9. 9. Research & policymakers • Policy should be based on evidence • Take aim at ‘wasteful spending’ and research that interest groups take issue with • Seize on controversies & safety lapses • Staffers may have little or no medical/scientific background
  10. 10. What do we do? • Connect with faculty about upcoming publications, grants, major events, etc. • Plan the best communication course • Write & get feedback on what we write • Commission or create visuals & videos • Disseminate content via all appropriate channels -- including reporters & social media • Act as intake for media requests • Coach faculty on media interactions • Approach reporters with ideas or experts • Handle “hot button” issues
  11. 11. Connect via the media • Press release/blog post on research or other work • Expert opinion on a topic in your specialty • Commenting on research by others or on a societal/policy issue • In-depth stories on a weighty topic • Crisis/problem situations
  12. 12. Talking to reporters • Prepare with PR person • three key points • Use layperson’s terms • avoid jargon • speak colloquially • If there’s a press release, use it • Respect deadlines • Understand the news outlet • Respect their independence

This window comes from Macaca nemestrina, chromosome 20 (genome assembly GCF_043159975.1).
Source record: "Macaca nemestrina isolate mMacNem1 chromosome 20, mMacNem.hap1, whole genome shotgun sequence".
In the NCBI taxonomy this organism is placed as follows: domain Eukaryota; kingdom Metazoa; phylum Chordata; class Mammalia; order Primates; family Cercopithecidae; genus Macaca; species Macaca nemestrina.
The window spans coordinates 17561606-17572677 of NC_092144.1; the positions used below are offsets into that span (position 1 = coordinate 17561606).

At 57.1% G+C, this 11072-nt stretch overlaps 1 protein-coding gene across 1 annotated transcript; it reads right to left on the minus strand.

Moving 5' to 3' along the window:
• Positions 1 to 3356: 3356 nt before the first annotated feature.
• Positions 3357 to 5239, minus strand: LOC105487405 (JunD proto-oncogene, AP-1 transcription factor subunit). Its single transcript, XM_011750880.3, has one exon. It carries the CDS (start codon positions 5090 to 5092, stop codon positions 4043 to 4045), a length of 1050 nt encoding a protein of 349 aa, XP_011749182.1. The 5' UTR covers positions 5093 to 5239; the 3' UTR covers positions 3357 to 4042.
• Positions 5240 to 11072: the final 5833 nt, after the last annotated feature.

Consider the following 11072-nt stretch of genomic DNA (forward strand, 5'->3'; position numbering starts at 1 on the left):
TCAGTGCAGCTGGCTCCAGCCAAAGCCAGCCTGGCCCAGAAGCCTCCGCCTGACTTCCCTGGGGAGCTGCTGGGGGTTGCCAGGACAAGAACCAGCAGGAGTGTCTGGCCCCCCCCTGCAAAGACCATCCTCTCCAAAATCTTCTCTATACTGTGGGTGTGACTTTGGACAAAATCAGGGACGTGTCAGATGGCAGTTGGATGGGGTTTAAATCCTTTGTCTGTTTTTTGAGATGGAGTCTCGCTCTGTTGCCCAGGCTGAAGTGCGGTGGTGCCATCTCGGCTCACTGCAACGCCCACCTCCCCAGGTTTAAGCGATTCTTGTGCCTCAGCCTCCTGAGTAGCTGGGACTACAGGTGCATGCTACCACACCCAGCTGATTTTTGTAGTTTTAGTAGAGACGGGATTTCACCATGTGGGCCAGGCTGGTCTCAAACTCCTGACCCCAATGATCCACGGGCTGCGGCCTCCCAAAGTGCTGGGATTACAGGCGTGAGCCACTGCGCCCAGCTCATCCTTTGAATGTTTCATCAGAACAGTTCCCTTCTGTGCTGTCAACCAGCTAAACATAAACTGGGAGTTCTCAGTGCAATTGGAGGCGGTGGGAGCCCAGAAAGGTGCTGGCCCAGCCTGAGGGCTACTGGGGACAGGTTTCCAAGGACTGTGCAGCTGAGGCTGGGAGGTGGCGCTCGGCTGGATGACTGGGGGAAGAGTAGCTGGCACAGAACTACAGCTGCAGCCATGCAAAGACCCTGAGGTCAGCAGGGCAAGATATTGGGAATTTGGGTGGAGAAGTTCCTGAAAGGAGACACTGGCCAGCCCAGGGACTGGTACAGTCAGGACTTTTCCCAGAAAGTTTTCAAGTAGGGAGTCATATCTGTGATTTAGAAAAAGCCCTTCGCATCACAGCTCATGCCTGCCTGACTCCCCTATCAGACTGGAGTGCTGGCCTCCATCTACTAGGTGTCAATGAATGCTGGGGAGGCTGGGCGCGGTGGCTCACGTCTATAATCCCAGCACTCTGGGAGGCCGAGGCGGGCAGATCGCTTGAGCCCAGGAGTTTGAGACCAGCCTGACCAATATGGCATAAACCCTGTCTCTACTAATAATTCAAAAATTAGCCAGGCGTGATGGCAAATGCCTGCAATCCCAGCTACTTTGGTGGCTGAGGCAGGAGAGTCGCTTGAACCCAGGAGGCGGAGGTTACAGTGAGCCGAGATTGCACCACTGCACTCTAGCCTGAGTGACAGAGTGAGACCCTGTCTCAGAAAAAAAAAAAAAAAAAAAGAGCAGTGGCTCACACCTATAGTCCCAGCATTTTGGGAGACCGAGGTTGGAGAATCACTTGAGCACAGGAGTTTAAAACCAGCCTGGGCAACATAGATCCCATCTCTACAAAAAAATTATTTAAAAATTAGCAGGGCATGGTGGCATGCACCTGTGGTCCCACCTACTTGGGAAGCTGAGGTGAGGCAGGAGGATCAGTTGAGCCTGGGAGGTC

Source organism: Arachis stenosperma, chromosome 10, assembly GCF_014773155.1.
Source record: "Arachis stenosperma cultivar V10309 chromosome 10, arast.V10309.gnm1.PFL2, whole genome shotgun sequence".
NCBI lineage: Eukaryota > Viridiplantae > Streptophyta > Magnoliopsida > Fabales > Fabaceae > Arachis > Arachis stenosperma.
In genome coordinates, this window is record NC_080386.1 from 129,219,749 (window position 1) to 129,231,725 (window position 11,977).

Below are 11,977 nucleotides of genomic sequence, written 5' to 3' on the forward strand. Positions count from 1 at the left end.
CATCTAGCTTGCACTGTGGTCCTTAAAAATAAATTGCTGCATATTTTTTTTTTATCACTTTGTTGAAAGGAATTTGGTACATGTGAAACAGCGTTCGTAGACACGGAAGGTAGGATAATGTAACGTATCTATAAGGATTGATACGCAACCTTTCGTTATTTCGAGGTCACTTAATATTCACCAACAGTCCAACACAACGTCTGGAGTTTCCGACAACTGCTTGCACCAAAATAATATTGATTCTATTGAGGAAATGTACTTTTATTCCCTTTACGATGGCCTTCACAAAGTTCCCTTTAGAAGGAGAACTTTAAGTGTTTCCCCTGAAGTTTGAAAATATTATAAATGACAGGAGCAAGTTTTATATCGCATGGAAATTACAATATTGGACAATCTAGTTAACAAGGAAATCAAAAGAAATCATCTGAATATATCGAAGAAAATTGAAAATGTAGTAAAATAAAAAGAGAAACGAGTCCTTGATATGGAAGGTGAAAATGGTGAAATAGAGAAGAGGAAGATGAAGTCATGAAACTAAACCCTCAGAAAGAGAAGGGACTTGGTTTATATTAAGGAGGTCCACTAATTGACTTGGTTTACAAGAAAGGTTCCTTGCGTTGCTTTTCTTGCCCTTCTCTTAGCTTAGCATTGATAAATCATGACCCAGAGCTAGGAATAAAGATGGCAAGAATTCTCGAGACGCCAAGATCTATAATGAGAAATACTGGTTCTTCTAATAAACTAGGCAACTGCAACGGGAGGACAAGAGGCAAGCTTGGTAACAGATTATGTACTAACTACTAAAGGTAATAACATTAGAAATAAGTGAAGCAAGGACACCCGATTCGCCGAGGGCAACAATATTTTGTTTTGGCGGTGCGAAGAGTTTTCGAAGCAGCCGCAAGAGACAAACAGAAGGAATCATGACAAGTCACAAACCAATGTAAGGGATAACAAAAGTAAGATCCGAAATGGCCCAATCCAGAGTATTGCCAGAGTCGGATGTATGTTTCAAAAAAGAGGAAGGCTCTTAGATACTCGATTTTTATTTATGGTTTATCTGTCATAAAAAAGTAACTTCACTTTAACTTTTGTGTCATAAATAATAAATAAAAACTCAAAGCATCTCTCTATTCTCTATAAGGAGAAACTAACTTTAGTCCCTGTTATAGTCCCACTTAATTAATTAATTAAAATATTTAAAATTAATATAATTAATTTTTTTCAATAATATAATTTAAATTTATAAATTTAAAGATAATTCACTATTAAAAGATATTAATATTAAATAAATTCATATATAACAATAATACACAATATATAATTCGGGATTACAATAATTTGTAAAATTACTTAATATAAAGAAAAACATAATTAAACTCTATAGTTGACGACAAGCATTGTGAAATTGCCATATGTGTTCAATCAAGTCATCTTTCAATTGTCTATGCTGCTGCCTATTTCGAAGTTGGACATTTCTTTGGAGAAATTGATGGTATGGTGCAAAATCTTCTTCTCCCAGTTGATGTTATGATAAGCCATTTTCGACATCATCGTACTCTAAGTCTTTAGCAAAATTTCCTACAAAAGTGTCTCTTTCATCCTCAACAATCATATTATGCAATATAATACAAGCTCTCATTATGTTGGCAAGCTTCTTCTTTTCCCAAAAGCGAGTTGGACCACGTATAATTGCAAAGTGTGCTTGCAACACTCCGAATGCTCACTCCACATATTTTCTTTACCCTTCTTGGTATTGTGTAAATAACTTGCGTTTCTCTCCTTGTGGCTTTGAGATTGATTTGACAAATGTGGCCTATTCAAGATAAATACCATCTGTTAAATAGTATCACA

13. 13. Use the time AHEAD of publication The “Scout’s honor” embargo system for research news • Institution/journal reaches out to reporters a few days ahead • Reporter agrees not to publish or broadcast results until a set date/time • Used by all major journals & scientific/medical societies
  14. 14. A new era of communication • Traditional news media’s gatekeeper role is eroding • Big institutions = trustworthy news sources • Everyone’s a publisher
  15. 15. Who needs reporters anyway? • Social media & search • Institutions & individuals create & share directly • Visuals & videos are vital • Fast response to controversy
  16. 16. News Media • Immediate coverage • Later coverage • Later expert source requests PR services • Eurekalert • Newswise • PR Newswire • Futurity • News aggregators U-M outlets • Record / Headlines • Magazines • Websites & blogs • Newsletters • Email: donors, alumni, others Social media • U-M/UMHS fans • Shares of our stories • Shares of news coverage • Reddit, etc. Publish U-M content in a way that anyone can freely use (as long as they mention us as the source) Our Answer:
  17. 17. Since spring 2016: www.michiganhealthlab.org Reseach & education stories via Web, Facebook, Twitter & Email Sister site for health tips & patient stories: www.michiganhealthblog.org
  18. 18. • 1-2 stories a day • Aimed at sophisticated general audience • Easily shareable • Custom graphics • Paid social media promotion • Search engine optimization • Open copyright
  19. 19. Researchers using social media • Connect with others in the field & beyond • Share new findings, publications, news items, observations, opinions, timely links • Retain professional tone while engaging • Get the most out of conferences & events
  20. 20. Creating your personal “brand”
  21. 21. Your personal brand… • NOT a logo • Must be built, over time • Comes from the ways you present yourself to the world… … and what people can find about you • Affects how people will interact with you & your work